African Football 101: FirstTouch’s 8 points

Introduction

Nwako Kanu, Didier Drogba, Samuel Eto’o, Yaya Toure, George Weah, Samuel Kuffor and now Mohamed Salah – these are some of the big name African footballers who have illuminated Europe’s top domestic leagues. But with so many dazzling stars over the years, what does football on the African continent really look like? Do they have leagues, transfer windows? Are there any more Sadio Mane’s that some clubs could benefit from? How do Africans and the world see their football? Well, the list of questions goes on but here is one perspective from an African.

A.It all begins with a rubbish ball

Old newspapers, plastics, string, foam rubber and a touch of fire are all the right ingredients that make a soccer ball. In the streets of Harare, kids barely five years old scan through rubbish dumps to collect materials to make their own soccer balls either because their parents cannot afford a real one or that it would smash windows when they play in the streets. That’s where stars are first made, in the tiny tarred roads separating homesteads, battling it out barefooted. Fast forward a few more years and then the kids are old enough to play in dust community football pitches or at school where they soon become town celebrities. This is largely the narrative, not only in Harare but most parts of Africa. They are not a lot of fancy football academies there.

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B. Club football

Probably 1 in maybe 1000 talented footballers actually end up playing for the local clubs. Most of them are lost in the system of “get good grades to get a job,” a popular slogan of risk averse parents. But who would blame them, as most of the domestic football leagues are poorly funded and dominated not by young talent but more mature “talent” looking to fend for their families.

For those few who actually make it, there is a bit of silver lining in some leagues. For example, the South African Premier League (PSL) which is fast becoming a powerhouse. It ships players mainly from Zimbabwe, Nigeria and many other African countries because in reality, other countries seem to host better talent than them. They do have a footballing calendar closely aligned to that in Europe and transfer windows where millions of rands are spent. But for a long time, club football on the continent has been dominated by North African clubs such as Al Ahly and Zamalek.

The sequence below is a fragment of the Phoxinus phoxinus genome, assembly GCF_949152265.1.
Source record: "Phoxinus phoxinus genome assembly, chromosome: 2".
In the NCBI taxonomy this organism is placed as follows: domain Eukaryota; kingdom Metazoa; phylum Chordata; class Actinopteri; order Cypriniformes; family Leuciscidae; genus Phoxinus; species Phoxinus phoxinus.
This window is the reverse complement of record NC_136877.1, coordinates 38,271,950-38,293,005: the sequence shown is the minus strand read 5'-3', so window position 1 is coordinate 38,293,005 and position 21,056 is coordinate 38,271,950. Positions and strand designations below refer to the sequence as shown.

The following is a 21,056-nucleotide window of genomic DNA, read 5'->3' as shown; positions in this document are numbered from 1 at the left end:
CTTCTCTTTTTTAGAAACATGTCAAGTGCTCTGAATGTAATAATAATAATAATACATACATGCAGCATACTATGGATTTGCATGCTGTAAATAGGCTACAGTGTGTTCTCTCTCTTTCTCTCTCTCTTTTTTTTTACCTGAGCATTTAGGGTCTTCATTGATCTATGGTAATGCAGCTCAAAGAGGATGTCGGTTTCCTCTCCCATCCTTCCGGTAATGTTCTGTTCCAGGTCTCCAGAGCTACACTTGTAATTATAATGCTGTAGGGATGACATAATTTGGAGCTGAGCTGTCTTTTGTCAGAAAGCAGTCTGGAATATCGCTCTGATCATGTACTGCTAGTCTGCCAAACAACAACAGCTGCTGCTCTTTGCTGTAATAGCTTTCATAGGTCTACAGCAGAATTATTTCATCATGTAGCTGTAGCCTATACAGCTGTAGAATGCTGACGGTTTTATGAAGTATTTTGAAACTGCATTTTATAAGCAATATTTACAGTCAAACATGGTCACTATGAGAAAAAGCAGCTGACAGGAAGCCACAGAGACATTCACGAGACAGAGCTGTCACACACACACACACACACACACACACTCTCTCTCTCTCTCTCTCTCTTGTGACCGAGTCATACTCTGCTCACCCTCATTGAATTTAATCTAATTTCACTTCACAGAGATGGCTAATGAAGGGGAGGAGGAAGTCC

It is in some of these football leagues, where the Mo Salahs or George Weahs are first spotted and find themselves living the dream in Europe. There is another route where affluent parents send their children to academies abroad or that the families relocate and the kids found themselves growing up in foreign countries and pursuing the dream. This is the case of Alex Iwobi, the Nigerian and Arsenal youngster who grew up in England, Delle Alli (a Nigerian adopted by English parents), Mario Balotelli and many more.

C. Internationals

Like anywhere else in the world, when nations clash, its mostly about the bragging rights. Over the years, Africa has been dominated by West Africans such as Nigeria, Ghana, Senegal, Mali and Ivory Coast. They are known for their huge physicality while North Africans who consistently rank hire boast of some scintillating passing football, probably because they are close to countries like France and Spain. But all this is slowly changing, physical or scintillating football is coming from anywhere, it all depends on who is coaching the team especially now when most African teams employ coaches from outside the continent.

In terms of performances on global tournaments like the World Cup, because of the talent both at home and abroad, Africans should be doing more. But usually, inconsistent showings are earmarked by stories of low or non-payment of allowances and lack of insurance for players.

The nicknames of most national teams are as fierce as they come, Indomitable Lions of Cameroon, Super Eagles of Nigeria, Lions of Terranga (Senegal), Warriors of Zimbabwe, Lions of the Atlas (Morrocco), Desert foxes (Algeria), Copper Bullets of Zambia, the list is endless. What a powerhouse of names!